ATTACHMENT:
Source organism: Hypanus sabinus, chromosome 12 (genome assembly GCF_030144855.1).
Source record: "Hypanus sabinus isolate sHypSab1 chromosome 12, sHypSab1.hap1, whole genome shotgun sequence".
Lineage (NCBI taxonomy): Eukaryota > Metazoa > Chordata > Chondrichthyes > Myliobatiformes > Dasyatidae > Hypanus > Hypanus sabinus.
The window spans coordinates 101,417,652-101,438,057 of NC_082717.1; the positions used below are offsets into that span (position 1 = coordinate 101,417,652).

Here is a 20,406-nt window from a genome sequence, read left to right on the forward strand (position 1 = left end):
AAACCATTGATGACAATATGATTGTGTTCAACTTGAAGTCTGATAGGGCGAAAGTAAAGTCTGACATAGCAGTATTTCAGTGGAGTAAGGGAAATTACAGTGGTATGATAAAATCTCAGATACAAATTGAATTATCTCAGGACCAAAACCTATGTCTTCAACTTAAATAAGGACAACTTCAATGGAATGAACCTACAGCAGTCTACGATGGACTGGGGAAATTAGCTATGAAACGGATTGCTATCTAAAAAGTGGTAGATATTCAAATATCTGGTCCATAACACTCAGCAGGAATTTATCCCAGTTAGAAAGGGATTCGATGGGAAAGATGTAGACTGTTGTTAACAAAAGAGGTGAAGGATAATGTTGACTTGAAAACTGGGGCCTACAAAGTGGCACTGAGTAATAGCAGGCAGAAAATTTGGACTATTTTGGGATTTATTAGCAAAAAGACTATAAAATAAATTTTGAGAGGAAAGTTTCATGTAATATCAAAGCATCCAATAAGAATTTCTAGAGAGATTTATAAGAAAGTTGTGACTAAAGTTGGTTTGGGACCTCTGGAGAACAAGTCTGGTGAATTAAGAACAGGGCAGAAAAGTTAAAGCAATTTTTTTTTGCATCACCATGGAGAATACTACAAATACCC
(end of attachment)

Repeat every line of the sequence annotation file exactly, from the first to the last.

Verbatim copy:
Source organism: Hypanus sabinus, chromosome 12 (genome assembly GCF_030144855.1).
Source record: "Hypanus sabinus isolate sHypSab1 chromosome 12, sHypSab1.hap1, whole genome shotgun sequence".
Lineage (NCBI taxonomy): Eukaryota > Metazoa > Chordata > Chondrichthyes > Myliobatiformes > Dasyatidae > Hypanus > Hypanus sabinus.
The window spans coordinates 101,417,652-101,438,057 of NC_082717.1; the positions used below are offsets into that span (position 1 = coordinate 101,417,652).

Here is a 20,406-nt window from a genome sequence, read left to right on the forward strand (position 1 = left end):
AAACCATTGATGACAATATGATTGTGTTCAACTTGAAGTCTGATAGGGCGAAAGTAAAGTCTGACATAGCAGTATTTCAGTGGAGTAAGGGAAATTACAGTGGTATGATAAAATCTCAGATACAAATTGAATTATCTCAGGACCAAAACCTATGTCTTCAACTTAAATAAGGACAACTTCAATGGAATGAACCTACAGCAGTCTACGATGGACTGGGGAAATTAGCTATGAAACGGATTGCTATCTAAAAAGTGGTAGATATTCAAATATCTGGTCCATAACACTCAGCAGGAATTTATCCCAGTTAGAAAGGGATTCGATGGGAAAGATGTAGACTGTTGTTAACAAAAGAGGTGAAGGATAATGTTGACTTGAAAACTGGGGCCTACAAAGTGGCACTGAGTAATAGCAGGCAGAAAATTTGGACTATTTTGGGATTTATTAGCAAAAAGACTATAAAATAAATTTTGAGAGGAAAGTTTCATGTAATATCAAAGCATCCAATAAGAATTTCTAGAGAGATTTATAAGAAAGTTGTGACTAAAGTTGGTTTGGGACCTCTGGAGAACAAGTCTGGTGAATTAAGAACAGGGCAGAAAAGTTAAAGCAATTTTTTTTTGCATCACCATGGAGAATACTACAAATACCC